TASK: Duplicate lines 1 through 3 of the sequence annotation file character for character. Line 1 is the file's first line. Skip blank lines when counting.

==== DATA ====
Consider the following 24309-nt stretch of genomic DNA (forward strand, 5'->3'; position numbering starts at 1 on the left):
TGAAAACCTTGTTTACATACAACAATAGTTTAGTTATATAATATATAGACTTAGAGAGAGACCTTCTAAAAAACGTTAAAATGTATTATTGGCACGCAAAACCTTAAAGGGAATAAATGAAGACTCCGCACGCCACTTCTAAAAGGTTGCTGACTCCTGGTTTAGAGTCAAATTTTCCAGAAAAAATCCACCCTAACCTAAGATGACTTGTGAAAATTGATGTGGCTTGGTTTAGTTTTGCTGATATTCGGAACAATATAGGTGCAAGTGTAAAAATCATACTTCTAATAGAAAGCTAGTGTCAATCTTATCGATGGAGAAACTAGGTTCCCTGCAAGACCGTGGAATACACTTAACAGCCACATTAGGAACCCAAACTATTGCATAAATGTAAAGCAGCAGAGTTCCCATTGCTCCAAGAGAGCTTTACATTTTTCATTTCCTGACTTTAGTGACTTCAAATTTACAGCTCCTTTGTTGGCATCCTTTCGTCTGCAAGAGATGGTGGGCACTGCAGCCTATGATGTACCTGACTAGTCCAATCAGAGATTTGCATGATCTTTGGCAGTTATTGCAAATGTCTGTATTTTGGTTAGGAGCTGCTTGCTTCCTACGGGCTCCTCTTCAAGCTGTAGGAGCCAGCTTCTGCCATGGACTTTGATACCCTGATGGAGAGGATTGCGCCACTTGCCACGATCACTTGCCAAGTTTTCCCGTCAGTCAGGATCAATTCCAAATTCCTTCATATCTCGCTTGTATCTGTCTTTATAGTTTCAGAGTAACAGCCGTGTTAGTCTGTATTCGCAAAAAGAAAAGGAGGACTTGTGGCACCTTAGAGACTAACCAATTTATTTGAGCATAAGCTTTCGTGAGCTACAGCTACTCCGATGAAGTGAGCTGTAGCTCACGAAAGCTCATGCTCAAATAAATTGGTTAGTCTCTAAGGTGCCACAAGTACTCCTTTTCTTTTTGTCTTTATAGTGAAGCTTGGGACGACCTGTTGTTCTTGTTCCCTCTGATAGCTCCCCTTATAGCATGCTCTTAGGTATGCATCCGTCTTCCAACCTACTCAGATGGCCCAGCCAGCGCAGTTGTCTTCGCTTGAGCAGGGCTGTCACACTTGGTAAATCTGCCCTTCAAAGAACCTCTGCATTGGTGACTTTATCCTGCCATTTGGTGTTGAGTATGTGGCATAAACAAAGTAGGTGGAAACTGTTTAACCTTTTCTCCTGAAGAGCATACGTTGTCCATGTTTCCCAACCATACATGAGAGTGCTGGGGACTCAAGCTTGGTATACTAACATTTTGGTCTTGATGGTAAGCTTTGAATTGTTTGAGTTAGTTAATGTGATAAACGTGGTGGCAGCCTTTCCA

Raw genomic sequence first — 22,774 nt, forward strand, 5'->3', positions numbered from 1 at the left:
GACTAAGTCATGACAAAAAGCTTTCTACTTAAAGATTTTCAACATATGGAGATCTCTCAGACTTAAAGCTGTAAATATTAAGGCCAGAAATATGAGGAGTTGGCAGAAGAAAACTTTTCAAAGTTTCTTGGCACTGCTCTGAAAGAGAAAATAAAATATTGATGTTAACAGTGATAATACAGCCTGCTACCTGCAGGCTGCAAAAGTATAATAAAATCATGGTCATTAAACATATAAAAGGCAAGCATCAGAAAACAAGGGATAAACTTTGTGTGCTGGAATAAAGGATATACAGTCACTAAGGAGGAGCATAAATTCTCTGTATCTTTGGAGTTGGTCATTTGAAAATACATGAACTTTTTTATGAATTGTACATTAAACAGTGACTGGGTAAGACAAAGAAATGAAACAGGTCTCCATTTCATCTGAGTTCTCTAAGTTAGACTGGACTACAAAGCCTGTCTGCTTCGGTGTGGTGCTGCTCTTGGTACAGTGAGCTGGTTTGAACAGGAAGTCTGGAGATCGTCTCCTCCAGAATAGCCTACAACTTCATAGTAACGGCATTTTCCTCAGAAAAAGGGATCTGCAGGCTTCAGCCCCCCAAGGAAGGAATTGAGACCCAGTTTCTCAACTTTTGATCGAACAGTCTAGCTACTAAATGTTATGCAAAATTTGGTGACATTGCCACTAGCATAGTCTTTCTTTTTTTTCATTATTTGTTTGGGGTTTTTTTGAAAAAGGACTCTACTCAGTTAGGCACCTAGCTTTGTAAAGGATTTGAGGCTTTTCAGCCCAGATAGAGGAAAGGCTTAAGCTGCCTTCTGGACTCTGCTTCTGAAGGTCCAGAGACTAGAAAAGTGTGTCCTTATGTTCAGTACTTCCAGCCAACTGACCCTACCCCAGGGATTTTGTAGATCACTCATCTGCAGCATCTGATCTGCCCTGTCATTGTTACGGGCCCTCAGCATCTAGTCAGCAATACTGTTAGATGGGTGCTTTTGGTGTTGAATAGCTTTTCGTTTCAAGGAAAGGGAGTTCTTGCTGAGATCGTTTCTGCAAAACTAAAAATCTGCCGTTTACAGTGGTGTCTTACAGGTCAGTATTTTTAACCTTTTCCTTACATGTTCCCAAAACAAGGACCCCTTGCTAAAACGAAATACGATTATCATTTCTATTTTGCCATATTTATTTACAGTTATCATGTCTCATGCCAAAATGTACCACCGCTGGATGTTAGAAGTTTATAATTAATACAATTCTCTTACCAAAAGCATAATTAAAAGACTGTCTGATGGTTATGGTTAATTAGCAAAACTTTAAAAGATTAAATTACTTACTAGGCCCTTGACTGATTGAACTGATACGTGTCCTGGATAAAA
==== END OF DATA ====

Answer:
Consider the following 24309-nt stretch of genomic DNA (forward strand, 5'->3'; position numbering starts at 1 on the left):
TGAAAACCTTGTTTACATACAACAATAGTTTAGTTATATAATATATAGACTTAGAGAGAGACCTTCTAAAAAACGTTAAAATGTATTATTGGCACGCAAAACCTTAAAGGGAATAAATGAAGACTCCGCACGCCACTTCTAAAAGGTTGCTGACTCCTGGTTTAGAGTCAAATTTTCCAGAAAAAATCCACCCTAACCTAAGATGACTTGTGAAAATTGATGTGGCTTGGTTTAGTTTTGCTGATATTCGGAACAATATAGGTGCAAGTGTAAAAATCATACTTCTAATAGAAAGCTAGTGTCAATCTTATCGATGGAGAAACTAGGTTCCCTGCAAGACCGTGGAATACACTTAACAGCCACATTAGGAACCCAAACTATTGCATAAATGTAAAGCAGCAGAGTTCCCATTGCTCCAAGAGAGCTTTACATTTTTCATTTCCTGACTTTAGTGACTTCAAATTTACAGCTCCTTTGTTGGCATCCTTTCGTCTGCAAGAGATGGTGGGCACTGCAGCCTATGATGTACCTGACTAGTCCAATCAGAGATTTGCATGATCTTTGGCAGTTATTGCAAATGTCTGTATTTTGGTTAGGAGCTGCTTGCTTCCTACGGGCTCCTCTTCAAGCTGTAGGAGCCAGCTTCTGCCATGGACTTTGATACCCTGATGGAGAGGATTGCGCCACTTGCCACGATCACTTGCCAAGTTTTCCCGTCAGTCAGGATCAATTCCAAATTCCTTCATATCTCGCTTGTATCTGTCTTTATAGTTTCAGAGTAACAGCCGTGTTAGTCTGTATTCGCAAAAAGAAAAGGAGGACTTGTGGCACCTTAGAGACTAACCAATTTATTTGAGCATAAGCTTTCGTGAGCTACAGCTACTCCGATGAAGTGAGCTGTAGCTCACGAAAGCTCATGCTCAAATAAATTGGTTAGTCTCTAAGGTGCCACAAGTACTCCTTTTCTTTTTGTCTTTATAGTGAAGCTTGGGACGACCTGTTGTTCTTGTTCCCTCTGATAGCTCCCCTTATAGCATGCTCTTAGGTATGCATCCGTCTTCCAACCTACTCAGATGGCCCAGCCAGCGCAGTTGTCTTCGCTTGAGCAGGGCTGTCACACTTGGTAAATCTGCCCTTCAAAGAACCTCTGCATTGGTGACTTTATCCTGCCATTTGGTGTTGAGTATGTGGCATAAACAAAGTAGGTGGAAACTGTTTAACCTTTTCTCCTGAAGAGCATACGTTGTCCATGTTTCCCAACCATACATGAGAGTGCTGGGGACTCAAGCTTGGTATACTAACATTTTGGTCTTGATGGTAAGCTTTGAATTGTTTGAGTTAGTTAATGTGATAAACGTGGTGGCAGCCTTTCCA

Raw genomic sequence first — 22,774 nt, forward strand, 5'->3', positions numbered from 1 at the left: